2018 Midterm Elections Webinar
ALF members can help promote the next quarterly advocacy webinar, which will be held Wednesday, October 10th. The webinar is free. Registration can be found here.
The House on Wednesday passed an $854 billion spending bill to avert an October shutdown, funding large swaths of the government while pushing the funding deadline for others until Dec. 7.
The bill passed by 361-61, a week after the Senate passed an identical measure by a vote of 93-7.
The package included two appropriations bills, which fully funded Defense, Labor, Health and Human Services (HHS) and Education for fiscal 2019, and make up about two-thirds of the annual appropriations total for the year.
Oklahoma isn’t anybody’s idea of a swing state–by any measure, it’s one of the most Republican places in the country. But a poll in July put the Democratic nominee for governor, Drew Edmondson, up by a point over his Republican opponent, 40-39. Edmondson thinks he knows why: “The policies of the last eight years have driven us into a billion-dollar deficit and created a terrible situation in our schools,” he tells TIME. “That’s what drove me into this race in the first place.”
While several state education chiefs told the Senate Education committee Tuesday how they’re using the Every Student Succeeds Act to transform their schools and accountability systems, Democrats used much of the hearing to highlight their opposition to the idea of using federal ESSA money to arm educators.
Amazon CEO Jeff Bezos and his wife, MacKenzie, announced a $2 billion fund Thursday to help homeless families and create preschools.
“Two billion dollars is a lot of money, and it could do an incredible amount of good,” said Henry Berman, CEO of Exponent Philanthropy, a nonprofit that supports leanly-staffed philanthropic groups.
Bezos is the world’s richest person, with an estimated worth of $164 billion. How he will use that fortune for philanthropy long has been a point of discussion, especially after June 2017 when he solicited ideas on Twitter for ways he could make a difference.
Voters will weigh in on school taxes, school choice, Ten Commandments displays in schools and education governance questions at the ballot box come November.
The statewide voter referendums reflect education-related fights smoldering around the country. Many center on school funding — an issue so contentious that teachers in several states last spring walked off the job. In at least 11 states, voters will decide on measures that would either boost school spending or provide officials with more flexibility to spend funds.
The grassroots effort to overturn a massive expansion of Arizona’s school-voucher program will meet little resistance in November, as major school-choice supporters will largely sit out the campaign over Proposition 305 — the ballot measure that will decide the future of their signature legislative achievement.
As the new school year kicks off, of the many newsworthy education stories that continue to unfold, one of the most compelling is how teacher protests and strikes continue to develop across the U.S.
This story began with a nine-day strike in West Virginia this February and eventually boiled over last spring to strikes and protests over pay, pensions, and education spending across a number of states, including Arizona, Kentucky, and Colorado. The advent of summer break lowered the heat to a simmer in states like North Carolina and Oklahoma, where some concessions were made, but left some teachers still agitating for more.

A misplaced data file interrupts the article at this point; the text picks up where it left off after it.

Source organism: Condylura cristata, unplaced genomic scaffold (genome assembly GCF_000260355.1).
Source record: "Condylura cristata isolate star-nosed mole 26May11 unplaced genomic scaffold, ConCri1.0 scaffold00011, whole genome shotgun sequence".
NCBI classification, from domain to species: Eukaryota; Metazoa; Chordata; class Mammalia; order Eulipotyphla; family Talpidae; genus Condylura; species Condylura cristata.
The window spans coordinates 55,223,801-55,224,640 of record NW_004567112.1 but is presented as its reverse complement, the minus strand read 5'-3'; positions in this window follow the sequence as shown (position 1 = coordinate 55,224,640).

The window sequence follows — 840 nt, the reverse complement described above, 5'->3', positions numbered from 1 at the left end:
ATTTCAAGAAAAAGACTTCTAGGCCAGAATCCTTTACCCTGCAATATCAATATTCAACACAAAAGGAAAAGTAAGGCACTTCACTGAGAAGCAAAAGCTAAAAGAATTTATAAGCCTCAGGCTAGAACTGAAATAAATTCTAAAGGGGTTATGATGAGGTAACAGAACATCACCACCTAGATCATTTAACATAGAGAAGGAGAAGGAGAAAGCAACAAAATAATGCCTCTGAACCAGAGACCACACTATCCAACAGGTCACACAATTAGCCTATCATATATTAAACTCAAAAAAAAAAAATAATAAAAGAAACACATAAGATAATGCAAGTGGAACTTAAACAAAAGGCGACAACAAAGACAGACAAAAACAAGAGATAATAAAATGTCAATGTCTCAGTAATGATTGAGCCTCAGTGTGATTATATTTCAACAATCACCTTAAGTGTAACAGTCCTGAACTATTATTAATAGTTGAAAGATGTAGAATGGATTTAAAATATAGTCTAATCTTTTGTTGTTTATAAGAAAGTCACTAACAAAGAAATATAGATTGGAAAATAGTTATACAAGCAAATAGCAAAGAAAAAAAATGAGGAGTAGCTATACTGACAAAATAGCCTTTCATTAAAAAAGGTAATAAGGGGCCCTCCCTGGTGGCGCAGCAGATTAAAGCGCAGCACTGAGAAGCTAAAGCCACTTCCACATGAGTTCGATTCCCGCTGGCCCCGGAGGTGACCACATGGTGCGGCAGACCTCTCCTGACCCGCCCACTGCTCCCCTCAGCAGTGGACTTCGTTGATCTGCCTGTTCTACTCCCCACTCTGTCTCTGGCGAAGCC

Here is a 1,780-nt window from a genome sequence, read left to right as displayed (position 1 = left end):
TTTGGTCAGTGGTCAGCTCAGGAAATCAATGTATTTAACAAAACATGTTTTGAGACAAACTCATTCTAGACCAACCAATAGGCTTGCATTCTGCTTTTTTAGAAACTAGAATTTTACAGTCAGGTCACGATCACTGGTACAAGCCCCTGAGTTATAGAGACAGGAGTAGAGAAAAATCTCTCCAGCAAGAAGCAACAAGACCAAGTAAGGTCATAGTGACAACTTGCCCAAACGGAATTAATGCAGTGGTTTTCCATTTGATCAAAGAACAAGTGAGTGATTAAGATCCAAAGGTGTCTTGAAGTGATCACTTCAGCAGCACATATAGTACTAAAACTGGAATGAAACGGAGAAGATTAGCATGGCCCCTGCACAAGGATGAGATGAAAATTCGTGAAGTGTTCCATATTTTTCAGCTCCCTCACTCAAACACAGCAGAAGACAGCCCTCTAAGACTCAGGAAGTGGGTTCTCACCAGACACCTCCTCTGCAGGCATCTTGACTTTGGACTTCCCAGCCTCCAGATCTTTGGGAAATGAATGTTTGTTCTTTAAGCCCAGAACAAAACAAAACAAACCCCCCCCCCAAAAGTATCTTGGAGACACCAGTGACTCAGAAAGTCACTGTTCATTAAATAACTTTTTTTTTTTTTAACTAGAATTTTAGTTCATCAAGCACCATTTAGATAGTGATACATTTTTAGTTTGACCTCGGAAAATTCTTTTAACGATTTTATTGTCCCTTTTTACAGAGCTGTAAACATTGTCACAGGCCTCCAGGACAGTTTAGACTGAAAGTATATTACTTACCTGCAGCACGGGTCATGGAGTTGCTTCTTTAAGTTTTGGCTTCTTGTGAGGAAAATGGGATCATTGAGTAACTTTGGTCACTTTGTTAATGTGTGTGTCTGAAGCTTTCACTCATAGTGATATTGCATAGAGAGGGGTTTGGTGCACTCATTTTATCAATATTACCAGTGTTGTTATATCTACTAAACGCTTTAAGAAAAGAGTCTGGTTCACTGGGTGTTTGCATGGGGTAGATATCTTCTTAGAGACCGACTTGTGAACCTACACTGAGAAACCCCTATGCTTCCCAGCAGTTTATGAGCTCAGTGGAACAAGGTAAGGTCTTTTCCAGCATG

Colorado’s largest teacher union is launching a media blitz urging college students to pursue careers in the classroom.
The campaign — “Change a Life, Change the World” — will appear on mobile and digital platforms across a variety of networks. The video ads will feature Colorado teachers, including 2018 Colorado Teacher of the Year Christina Randle, promoting their profession.
Gov. Gary Herbert, State Superintendent of Public Instruction Sydnee Dickson and the CEO of Envision Utah Robert Grow issued a plea Wednesday to Utah educators currently not teaching to return to the profession to help address the state’s teacher shortage.
A collaboration with Envision Utah hopes to re-engage former teachers who may be interested in returning to the classroom. They are asked to complete a questionnaire at returntoteaching.org to gauge their interest in rejoining the teaching ranks and to find out what it would take to get them to return to Utah public schools.
California’s redesigned school funding formula, as well as updated standards and assessments, are pushing the state’s education system in the right direction, according to a comprehensive package of studies released Monday.
But Getting Down to Facts II — a follow-up to an influential policy report released more than 10 years ago — also concludes that large achievement gaps remain, young children are already behind when they enter kindergarten, and changes to the finance system have failed to address funding issues such as employee pensions, special education and school facilities.
Washington’s last remaining school walkout is set to end, wrapping up a heated summer of teacher-contract negotiations.
Teachers in the Tumwater School District voted Monday to approve the tentative contract agreement that their union reached with the administration over the weekend. The deal was struck just hours ahead of a scheduled court hearing that could have seen the union being ordered to end its two-week-old strike or even fined. A strike in Battle Ground ended Saturday, a day after the state’s largest holdout officially ended in Tacoma, with teachers overwhelmingly ratifying a deal to boost their overall salaries by 14.4 percent.